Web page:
Subject  Re: more bkgd on Fr Keenan


Message Source  

Thank you for sending the article by Chuck Colbert on Fr. James Keenan,S.J. (National Catholic Reporter,Oct. 25,2002). Chuck Colbert also had a lengthy article in the Globe,Mar.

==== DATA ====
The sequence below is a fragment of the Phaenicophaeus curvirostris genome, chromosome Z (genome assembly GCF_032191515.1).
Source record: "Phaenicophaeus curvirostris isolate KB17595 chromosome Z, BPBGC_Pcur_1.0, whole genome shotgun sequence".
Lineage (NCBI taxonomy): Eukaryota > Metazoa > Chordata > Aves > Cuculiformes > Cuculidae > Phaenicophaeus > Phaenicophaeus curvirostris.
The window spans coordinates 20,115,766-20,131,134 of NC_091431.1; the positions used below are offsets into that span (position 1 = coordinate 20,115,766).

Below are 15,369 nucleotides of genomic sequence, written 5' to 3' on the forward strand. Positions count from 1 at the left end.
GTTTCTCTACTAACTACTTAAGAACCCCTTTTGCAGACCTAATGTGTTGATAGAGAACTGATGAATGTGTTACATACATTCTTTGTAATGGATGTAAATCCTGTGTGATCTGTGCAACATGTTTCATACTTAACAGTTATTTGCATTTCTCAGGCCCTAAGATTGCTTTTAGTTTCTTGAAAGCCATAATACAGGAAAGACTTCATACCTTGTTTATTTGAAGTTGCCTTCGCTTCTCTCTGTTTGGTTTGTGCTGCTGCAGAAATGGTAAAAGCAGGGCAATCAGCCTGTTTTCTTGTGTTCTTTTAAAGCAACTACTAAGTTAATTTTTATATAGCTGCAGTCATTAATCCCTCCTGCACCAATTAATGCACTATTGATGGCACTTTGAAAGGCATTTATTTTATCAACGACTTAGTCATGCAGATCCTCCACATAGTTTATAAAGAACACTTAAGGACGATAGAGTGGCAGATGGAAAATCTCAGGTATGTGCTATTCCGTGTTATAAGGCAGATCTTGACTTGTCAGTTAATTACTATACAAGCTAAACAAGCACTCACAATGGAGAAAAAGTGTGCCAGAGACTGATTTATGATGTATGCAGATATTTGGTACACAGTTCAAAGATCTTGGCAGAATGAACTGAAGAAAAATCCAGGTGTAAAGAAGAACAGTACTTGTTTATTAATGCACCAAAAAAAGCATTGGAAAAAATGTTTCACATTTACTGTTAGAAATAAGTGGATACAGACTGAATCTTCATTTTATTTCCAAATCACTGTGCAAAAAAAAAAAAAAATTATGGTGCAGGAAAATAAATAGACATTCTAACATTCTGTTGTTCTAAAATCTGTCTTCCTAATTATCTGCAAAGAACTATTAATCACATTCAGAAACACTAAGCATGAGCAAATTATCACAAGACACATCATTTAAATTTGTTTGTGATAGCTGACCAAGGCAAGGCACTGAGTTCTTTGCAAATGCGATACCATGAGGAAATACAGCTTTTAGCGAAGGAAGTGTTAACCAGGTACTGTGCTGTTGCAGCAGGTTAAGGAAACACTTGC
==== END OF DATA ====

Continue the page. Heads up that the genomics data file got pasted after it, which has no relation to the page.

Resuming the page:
31,2002,Focus,sec.E,p.p.1&2. It was titled: "The Spectrum of Belief:The dialogue on gays in the Catholic priesthood is also casting new light on the needs of a far larger group: gays in the congregation." In it  he states:"Without a doubt, gay priests and laity are vital to the church's apostolic mission." He claims that :"Nobody knows how many priests are gay but estimates range from 20 to 50%."Then he goes on to praise the work of the New Ways Ministry and their conference which was called: "Out of Silence God Has Called Us:Lesbian/Gay Issues and the Vatican II Church" "Sister Jeannine Gramick and the Rev. Robert Nugent cofounded the group(New Ways Ministry) in 1997 to provide pastoral ministry for gay and lesbian Catholics." Then he goes on to quote Fr. Richard Lewandowski, St. Camillus, Fitchburg, saying:"I experienced a feeling of unity and solidarity" from being with so many like-minded priests and laity at the conference."Like Lewandowski, many attendees were priests. Some of them were gay. One workshop addressed challenges that gay priests and religious brothers face in dealing with sometimes hostile church leaders"...."Gay brothers and priests talked about their lonliness and need to connect with other gay clergy."  later he states:"Both (Bishop) Matthiesen and Bishop Thomas Gumbleton of Detroit made a case for primacy of conscience in moral